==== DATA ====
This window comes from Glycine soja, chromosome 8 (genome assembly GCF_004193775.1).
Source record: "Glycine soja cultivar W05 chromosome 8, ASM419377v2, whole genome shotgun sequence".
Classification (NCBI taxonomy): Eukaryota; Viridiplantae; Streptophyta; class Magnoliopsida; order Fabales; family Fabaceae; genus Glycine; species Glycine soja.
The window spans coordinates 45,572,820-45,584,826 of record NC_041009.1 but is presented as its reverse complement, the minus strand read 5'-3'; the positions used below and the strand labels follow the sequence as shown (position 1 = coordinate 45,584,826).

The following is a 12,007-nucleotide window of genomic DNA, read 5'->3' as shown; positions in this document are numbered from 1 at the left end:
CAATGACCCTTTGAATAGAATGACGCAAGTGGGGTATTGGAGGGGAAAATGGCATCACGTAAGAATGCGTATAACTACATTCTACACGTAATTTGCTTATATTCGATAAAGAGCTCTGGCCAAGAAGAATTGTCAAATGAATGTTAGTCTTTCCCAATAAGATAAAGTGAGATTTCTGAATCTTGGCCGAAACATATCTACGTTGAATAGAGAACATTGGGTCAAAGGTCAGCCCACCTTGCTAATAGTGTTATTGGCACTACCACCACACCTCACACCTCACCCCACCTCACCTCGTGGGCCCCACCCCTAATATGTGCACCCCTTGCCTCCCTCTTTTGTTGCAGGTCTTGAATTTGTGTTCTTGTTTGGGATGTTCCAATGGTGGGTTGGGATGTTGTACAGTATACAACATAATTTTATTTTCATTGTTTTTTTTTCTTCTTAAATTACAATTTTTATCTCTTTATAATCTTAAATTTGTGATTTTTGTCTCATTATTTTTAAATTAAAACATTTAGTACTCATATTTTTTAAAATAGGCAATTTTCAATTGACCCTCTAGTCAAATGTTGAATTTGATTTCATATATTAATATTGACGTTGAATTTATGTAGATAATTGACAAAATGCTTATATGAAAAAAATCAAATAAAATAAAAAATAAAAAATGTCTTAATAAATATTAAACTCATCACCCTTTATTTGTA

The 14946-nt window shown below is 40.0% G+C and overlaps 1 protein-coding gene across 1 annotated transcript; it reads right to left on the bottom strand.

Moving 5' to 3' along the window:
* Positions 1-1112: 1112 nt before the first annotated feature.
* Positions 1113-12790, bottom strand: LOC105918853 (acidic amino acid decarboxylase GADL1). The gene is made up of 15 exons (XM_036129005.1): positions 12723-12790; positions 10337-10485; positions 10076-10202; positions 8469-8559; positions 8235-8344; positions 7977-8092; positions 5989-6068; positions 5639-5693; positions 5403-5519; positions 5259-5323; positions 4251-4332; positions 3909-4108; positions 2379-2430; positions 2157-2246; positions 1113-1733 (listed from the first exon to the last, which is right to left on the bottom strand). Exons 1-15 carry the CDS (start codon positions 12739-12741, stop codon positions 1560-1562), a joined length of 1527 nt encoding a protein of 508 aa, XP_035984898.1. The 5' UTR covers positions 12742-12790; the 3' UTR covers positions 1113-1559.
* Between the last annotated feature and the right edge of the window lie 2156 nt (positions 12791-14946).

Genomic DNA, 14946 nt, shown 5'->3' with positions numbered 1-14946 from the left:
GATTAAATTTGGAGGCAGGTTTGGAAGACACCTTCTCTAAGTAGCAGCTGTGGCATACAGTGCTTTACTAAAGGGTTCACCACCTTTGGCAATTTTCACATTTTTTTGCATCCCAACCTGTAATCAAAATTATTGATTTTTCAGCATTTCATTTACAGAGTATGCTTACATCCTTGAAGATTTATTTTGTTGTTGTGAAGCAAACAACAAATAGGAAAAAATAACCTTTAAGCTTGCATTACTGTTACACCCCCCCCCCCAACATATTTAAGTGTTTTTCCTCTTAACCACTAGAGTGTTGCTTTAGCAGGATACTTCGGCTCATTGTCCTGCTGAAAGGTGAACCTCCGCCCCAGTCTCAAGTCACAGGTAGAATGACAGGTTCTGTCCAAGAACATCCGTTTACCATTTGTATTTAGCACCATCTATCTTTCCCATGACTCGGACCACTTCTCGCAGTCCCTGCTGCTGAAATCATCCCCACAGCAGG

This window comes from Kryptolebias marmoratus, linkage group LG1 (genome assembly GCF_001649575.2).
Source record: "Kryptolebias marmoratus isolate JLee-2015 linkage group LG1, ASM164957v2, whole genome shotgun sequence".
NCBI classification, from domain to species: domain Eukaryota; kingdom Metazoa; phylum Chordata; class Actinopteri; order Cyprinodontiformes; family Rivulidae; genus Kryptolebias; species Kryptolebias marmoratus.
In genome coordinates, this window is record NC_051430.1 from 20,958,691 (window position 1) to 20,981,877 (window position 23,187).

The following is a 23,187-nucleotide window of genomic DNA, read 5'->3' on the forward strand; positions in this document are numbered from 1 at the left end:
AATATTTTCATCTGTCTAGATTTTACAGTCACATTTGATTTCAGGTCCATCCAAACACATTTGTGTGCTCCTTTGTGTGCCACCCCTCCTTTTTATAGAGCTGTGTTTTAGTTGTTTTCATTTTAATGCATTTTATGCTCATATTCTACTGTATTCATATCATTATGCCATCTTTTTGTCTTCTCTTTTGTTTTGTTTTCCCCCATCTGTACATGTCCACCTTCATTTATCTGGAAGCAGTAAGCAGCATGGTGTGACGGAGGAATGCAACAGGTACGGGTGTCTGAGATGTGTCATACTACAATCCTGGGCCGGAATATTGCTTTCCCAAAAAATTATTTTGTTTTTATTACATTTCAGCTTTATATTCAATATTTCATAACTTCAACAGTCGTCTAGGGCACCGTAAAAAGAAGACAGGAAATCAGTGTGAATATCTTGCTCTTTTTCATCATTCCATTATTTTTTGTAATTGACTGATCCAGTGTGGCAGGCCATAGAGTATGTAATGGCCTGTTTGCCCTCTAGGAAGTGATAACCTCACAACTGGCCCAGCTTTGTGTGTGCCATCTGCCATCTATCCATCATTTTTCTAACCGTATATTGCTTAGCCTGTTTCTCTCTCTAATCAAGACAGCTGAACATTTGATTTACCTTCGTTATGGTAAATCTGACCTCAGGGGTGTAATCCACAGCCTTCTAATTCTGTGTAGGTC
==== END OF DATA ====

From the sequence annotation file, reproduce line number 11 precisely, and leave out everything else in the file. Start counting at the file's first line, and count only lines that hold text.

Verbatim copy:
* Between the last annotated feature and the right edge of the window lie 2156 nt (positions 12791-14946).